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Current H5N1 avian influenza viruses can spread faster and wider

27-11-2023 | Updated on 20-02 | |
Preliminary investigations revealed specific immunity to H5N1 showing exposure and recovery in a proportion of birds. Photo: Canva
Preliminary investigations revealed specific immunity to H5N1 showing exposure and recovery in a proportion of birds. Photo: Canva

Scientists have identified several genetic characteristics that explain the ability of the current H5N1 viruses to spread fast and infect a greater range of species.

Research has found that multiple virus genes have switched and evolved to act together to enhance fitness to infect, transmit and persist in birds, but remain un-adapted to humans. The research group also determined that infectious virus can only travel short distances (less than 10 metres) and is very unlikely between farms through the air.

Those are among the first results of the 8-member FluMap consortium headed by the British Animal Plant Health Agency (APHA), which has developed laboratory tools that can dissect the immune response in birds that have been exposed to avian influenza viruses in their lifetime. The scientists also discovered that seabirds like Northern Gannets and Shag are showing signs of developing immunity to avian influenza.

Preliminary investigations revealed specific immunity to H5N1 showing exposure and recovery in a proportion of birds. However, avian influenza viruses are prone to change and so antibody levels will likely decline over time with next year’s offspring not guaranteed to be immune, suggesting there are no great population level benefits yet, APHA reports.

New research investigates the evolution of the virus

The top scientific research consortium has secured £3.3 million additional funding for further research into avian influenza transmission due to continued risk of spread of disease. New research will explore the evolution of the virus and the ability to predict new strains, protecting both animal and human health. Scientists hope to look at the effect of antibodies on infection, to better predict the emergence of new viruses with different protein combinations in the future.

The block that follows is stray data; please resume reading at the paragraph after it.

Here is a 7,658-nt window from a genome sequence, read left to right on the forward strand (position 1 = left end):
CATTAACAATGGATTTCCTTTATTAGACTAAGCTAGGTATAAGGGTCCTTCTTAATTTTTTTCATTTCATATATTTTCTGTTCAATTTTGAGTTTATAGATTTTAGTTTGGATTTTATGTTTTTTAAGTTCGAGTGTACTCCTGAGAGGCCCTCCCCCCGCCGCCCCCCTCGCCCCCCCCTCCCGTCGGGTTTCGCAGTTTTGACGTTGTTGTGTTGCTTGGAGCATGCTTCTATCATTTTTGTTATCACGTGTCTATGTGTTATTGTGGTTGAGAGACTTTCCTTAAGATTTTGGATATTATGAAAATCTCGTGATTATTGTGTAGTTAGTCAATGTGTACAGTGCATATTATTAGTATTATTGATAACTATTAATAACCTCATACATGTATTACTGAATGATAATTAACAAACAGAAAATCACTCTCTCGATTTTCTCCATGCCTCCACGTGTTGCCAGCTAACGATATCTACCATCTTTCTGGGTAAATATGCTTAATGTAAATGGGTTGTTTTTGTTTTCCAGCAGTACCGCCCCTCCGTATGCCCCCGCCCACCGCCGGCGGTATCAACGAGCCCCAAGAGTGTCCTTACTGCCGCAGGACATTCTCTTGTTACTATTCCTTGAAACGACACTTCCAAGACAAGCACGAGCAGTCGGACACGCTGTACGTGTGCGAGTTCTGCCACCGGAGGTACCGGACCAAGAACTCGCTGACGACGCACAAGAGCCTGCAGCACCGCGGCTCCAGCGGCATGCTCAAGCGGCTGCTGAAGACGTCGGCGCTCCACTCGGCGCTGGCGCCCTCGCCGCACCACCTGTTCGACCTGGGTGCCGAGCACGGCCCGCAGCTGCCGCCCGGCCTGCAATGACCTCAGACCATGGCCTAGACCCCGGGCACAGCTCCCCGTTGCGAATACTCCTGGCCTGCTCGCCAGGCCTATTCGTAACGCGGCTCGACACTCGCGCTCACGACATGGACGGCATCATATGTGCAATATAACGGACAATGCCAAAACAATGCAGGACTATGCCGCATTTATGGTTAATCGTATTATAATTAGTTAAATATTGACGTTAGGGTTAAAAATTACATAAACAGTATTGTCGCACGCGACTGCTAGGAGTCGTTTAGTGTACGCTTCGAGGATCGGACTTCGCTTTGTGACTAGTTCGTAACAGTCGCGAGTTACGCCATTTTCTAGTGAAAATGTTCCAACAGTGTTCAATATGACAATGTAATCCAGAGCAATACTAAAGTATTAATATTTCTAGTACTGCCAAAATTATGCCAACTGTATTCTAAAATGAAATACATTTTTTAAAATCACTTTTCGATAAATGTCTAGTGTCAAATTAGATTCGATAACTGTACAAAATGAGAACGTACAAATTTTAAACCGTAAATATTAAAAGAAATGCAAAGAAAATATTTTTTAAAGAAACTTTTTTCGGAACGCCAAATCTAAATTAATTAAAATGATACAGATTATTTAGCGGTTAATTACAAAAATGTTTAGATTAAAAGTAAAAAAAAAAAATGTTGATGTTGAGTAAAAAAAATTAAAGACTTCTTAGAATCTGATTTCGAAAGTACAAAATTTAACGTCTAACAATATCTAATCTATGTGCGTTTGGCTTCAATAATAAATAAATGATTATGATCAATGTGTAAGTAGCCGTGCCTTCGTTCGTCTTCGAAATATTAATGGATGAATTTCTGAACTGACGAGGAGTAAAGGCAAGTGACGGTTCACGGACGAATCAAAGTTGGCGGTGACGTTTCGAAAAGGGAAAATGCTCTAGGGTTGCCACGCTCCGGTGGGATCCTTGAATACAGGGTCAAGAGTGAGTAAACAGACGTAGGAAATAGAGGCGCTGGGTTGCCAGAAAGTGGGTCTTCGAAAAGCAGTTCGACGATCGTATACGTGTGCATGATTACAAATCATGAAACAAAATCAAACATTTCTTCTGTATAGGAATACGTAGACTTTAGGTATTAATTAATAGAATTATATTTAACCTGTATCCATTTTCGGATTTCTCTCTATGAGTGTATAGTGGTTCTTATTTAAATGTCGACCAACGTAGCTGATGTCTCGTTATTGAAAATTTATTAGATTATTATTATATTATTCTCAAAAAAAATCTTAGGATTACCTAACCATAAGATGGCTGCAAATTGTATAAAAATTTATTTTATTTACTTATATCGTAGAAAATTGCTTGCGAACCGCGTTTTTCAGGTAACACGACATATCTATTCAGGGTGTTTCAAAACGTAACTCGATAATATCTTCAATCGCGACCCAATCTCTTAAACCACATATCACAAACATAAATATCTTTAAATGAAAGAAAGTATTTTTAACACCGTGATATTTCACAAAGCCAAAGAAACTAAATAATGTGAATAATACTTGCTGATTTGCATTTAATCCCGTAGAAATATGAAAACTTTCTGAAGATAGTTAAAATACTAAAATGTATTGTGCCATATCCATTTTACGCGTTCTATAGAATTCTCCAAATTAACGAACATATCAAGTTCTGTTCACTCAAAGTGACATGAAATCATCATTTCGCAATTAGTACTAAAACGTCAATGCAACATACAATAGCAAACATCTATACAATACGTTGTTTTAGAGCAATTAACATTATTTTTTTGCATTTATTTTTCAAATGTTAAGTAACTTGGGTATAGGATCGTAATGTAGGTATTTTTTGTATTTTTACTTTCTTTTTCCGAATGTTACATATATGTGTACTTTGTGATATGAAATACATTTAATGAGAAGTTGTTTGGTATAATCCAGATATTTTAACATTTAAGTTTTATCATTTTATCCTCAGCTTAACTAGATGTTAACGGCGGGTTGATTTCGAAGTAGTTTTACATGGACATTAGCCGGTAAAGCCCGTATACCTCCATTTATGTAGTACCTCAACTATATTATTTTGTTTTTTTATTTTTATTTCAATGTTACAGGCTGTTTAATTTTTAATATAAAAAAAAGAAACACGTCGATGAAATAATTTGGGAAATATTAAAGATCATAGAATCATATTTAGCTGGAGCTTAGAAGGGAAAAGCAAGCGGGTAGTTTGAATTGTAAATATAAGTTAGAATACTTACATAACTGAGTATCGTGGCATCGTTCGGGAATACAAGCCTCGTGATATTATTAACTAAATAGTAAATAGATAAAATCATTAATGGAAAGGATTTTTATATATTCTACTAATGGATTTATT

A further £3.2 million has also been allocated for a sister consortium focusing on the potential for human transmission. Partners from both consortia will work closely together in a One Health approach.

Professor Ian Brown, APHA’s director of scientific services and project manager, said: “APHA has led this consortium to address gaps in our understanding of avian influenza and I am excited that we have already made some important discoveries, particularly around the genetic makeup of avian influenza viruses.”

Professor Guy Poppy, interim executive chair at the Biotechnology and Biological Sciences Research Council and UK Research and Innovation’s Tackling Infections programme lead, added: “This investment is testament to the UK’s determination to stay ahead of avian influenza and underscores the importance of collaboration in the face of evolving threats.”

The new funding will respond to the evolving nature of avian influenza and further the understanding of transmission and infection in different bird populations, including how the virus transmits from wild birds to farmed poultry, the gaps in biosecurity that allow the virus to penetrate premises and how this could be addressed, the role of immunity in wild birds in the evolution of the virus and last but not least how the implementation of vaccination might impact outbreaks.

Peys
Ruud Peys International journalist





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